Sag-Aftra Strike Logo. Image courtesy of

Strike continues between SAG-AFTRA and WGA: Everything you need to know

The industry takes a screeching halt as The Writers Guild of America (WGA) and the Screen Actors Guild – American Federation of Television and Radio Artists (SAG-AFTRA) join forces picketing for Residuals and limiting the use of AI Intelligence. As the Strike continues between Sag-Aftra and WGA, here is everything you need to know. 

Sag-Aftra Strike Logo. Image courtesy of

Why Are WGA and SAG-AFTRA on Strike?

On July 13, 2023, President and Chief Negotiator Fran Drescher announced that SAG-AFTRA will be joining WGA on strike. This decision comes after failed negotiations with The Alliance of Motion Pictures and Television Producers (AMPTP). After eleven grueling weeks of protesting on the picket line, WGA and its members remain steadfast in their fight for fair treatment.

Amid WGA’s strike, most productions remain active but did not allow writers to be on set. Now with the partnership of SAG-AFTRA productions are forced to shut down altogether any project that falls within the contract of the AMPTP.  It is important to note that the WGA and SAG-AFTRA play an essential role in the development and creation of your favorite films and television shows. Behind the scenes, writers are crafting noteworthy scripts and working diligently to bring the characters to life.

Cut The Check

SAG-AFTRA Strike. July 14, 2023. Image by REUTERS/Mike Blake

Despite Marvel, Disney, and Netflix earning millions from the work of writers, actors, stunt performers, etc. many do not make enough to support their families, pay for health insurance, or even buy groceries. When discussing the WGA and SAG-AFTRA strike, many tend to focus on the more highly compensated celebrities. While Lead Actors do earn a livable wage, co-stars, background actors, and writers receive residuals that are barely enough to cover life expenses. 

Since the migration from Televised content to streaming services, there has been a significant financial gap between wages and residuals. Actors and writers are not only paid for the work they’ve completed on set and in pre-production but they are paid by viewership. In other words, the actor and writer receive better compensation as the number of reruns of their episodes increases. However, streaming services have changed how companies pay actors and writers under WGA and SAG-AFTRA. What was once a fully developed television series with multiple episodes that appeared weekly on some television channels, are now dropped all at once on one platform. Netflix, Disney, and Hulu will earn from viewership but actors and writers will be paid initially for the distribution and cents to the dollar subsequently.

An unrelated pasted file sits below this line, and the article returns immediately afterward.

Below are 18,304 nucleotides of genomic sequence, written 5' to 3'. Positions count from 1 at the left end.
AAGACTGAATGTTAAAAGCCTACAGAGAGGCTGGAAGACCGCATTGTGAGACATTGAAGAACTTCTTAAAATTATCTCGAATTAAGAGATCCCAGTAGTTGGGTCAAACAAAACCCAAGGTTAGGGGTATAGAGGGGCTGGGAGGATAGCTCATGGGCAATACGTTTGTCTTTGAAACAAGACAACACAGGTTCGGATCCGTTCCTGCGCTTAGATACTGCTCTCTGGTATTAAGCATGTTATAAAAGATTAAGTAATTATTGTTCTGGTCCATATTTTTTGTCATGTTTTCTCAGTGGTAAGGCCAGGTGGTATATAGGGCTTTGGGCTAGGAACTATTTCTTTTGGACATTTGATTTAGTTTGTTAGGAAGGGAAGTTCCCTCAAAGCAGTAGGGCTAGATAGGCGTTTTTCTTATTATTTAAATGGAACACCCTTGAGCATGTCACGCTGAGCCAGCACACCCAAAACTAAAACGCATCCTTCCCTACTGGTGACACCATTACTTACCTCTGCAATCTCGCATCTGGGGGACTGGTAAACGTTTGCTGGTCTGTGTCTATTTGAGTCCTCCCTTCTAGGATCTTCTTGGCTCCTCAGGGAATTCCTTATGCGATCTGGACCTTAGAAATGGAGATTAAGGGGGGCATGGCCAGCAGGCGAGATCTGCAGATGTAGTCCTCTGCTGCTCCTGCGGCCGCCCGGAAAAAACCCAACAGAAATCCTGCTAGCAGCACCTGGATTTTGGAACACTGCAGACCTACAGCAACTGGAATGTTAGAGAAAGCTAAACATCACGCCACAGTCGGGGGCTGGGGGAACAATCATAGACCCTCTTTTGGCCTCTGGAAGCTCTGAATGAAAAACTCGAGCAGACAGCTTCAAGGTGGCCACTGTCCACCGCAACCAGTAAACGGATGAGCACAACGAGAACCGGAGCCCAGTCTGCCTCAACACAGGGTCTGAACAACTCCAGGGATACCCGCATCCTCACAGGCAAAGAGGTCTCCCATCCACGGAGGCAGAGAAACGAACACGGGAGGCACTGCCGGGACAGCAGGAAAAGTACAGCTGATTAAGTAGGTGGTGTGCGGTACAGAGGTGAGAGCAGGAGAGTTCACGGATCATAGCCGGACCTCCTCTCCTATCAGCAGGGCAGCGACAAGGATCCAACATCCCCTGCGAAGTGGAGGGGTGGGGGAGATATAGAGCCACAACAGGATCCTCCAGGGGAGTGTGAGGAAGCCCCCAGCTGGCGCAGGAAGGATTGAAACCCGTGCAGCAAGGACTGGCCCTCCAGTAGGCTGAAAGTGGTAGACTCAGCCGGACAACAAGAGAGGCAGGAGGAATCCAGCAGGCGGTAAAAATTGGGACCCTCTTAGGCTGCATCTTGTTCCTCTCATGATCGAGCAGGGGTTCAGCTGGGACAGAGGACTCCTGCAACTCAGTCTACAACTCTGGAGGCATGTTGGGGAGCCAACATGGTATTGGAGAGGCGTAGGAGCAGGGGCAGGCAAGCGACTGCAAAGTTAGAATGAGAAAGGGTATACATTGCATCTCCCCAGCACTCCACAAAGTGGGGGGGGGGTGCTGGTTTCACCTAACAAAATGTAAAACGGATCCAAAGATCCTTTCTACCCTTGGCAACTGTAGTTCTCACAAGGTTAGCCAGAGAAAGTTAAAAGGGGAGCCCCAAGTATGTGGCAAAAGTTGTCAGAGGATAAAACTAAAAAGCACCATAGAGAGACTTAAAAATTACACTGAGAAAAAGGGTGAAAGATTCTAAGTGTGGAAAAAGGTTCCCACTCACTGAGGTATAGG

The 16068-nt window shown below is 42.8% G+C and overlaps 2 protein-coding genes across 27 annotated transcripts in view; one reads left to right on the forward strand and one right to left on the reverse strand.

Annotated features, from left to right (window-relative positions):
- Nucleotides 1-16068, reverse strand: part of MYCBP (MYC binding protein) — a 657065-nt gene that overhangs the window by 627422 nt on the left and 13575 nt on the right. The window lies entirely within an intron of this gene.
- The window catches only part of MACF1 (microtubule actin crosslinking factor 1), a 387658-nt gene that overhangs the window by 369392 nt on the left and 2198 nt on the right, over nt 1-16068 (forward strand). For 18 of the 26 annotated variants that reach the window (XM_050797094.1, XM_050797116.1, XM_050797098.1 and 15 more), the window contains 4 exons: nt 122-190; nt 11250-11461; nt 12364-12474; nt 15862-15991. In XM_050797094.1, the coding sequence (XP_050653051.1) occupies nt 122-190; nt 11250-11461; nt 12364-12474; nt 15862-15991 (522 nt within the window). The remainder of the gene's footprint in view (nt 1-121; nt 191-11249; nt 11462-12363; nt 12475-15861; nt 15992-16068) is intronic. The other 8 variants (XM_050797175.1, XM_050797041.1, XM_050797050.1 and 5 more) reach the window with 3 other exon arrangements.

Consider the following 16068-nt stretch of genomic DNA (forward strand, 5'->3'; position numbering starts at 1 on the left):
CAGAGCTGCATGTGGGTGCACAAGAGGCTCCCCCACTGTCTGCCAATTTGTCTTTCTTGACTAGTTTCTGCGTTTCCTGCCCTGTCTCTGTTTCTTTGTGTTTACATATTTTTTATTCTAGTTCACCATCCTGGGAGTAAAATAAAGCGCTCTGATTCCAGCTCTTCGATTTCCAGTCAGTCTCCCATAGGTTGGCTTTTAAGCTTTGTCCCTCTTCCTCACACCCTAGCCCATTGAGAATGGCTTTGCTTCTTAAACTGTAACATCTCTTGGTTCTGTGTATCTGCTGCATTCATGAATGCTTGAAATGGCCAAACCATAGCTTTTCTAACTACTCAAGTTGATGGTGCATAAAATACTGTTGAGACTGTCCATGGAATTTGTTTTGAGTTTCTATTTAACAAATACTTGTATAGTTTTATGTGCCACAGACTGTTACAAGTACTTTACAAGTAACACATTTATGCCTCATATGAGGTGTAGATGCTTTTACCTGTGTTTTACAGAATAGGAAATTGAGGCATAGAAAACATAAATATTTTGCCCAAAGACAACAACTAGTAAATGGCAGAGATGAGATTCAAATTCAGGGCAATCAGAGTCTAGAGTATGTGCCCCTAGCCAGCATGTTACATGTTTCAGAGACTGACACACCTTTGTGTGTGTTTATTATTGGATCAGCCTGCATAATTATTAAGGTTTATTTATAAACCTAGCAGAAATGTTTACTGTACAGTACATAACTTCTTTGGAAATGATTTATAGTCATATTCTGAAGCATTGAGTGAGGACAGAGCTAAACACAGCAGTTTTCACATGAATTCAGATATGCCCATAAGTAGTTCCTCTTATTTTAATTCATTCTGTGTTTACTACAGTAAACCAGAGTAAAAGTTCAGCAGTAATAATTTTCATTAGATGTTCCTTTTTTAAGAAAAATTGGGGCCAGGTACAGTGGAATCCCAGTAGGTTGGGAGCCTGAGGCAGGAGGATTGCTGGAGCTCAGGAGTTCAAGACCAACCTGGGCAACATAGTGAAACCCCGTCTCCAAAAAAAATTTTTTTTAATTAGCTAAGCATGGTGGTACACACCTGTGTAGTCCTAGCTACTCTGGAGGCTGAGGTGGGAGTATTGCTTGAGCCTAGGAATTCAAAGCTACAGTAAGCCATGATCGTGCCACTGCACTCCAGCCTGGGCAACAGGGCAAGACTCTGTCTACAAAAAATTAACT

Artificial Intelligence (AI)

In addition to receiving well-deserved compensation and residuals from streaming services, writers and actors fight for the protection of their imagining, and voices for service through Artificial Intelligence (AI). Believe it or not, AI has already taken over many social media platforms. There are viral trends that allow AI to swap your face with celebrities and other professionals, creating scenarios with just very few images. In the grand scheme of things,  AI is very dangerous in the wrong hands. For Actors, this would offer the AMPTP technological advancements to hire an actor once and duplicate their voices and imaging for future work without ever using the actor again. This indicates the non-necessity to pay for actors properly and their likenesses. No more gigs, no more substantial residuals, and a lack of originality and creative perspective.

As an actor, this hits the hardest. We as actors invest significantly into our careers. From acting classes, private coaching, headshots, reading material, etc. The Use of AI would take away the creative aspect of this industry. This theory applies to writers as well. Let’s be honest here, no amount of Artificial Intelligence can contribute to the organic stories told by writers. An Influx of AI-generated content will cause a decrease in staffing and soon writers can become non-existent. 

How Long Will The Strike Last?

To be completely honest, no one truly knows. WGA began this journey roughly 3 months ago on May 2nd and SAG-AFTRA less than a week. Through joint forces, both guilds have caused a growth in viewership for others to become aware of what’s truly going on in the industry. Celebrities such as Ke Ke Palmer, Kevin Bacon, Jaime Lee-Curtis, Josh Gad Dule Hill, and Aisha Hands march at the picket line while others share their experiences as full-time working actors and writers that may shock their fanbase. Actress Kimiko Glenn, who played Brook Soso in the Netflix original Orange Is The New Black, shares her recent residual checks from her 44 our 91 episodic run. This is honestly quite shocking. In another TikTok video, Glenn shares that it was quite common for the cast to hold onto their side jobs, as they were not paid well enough to quit them.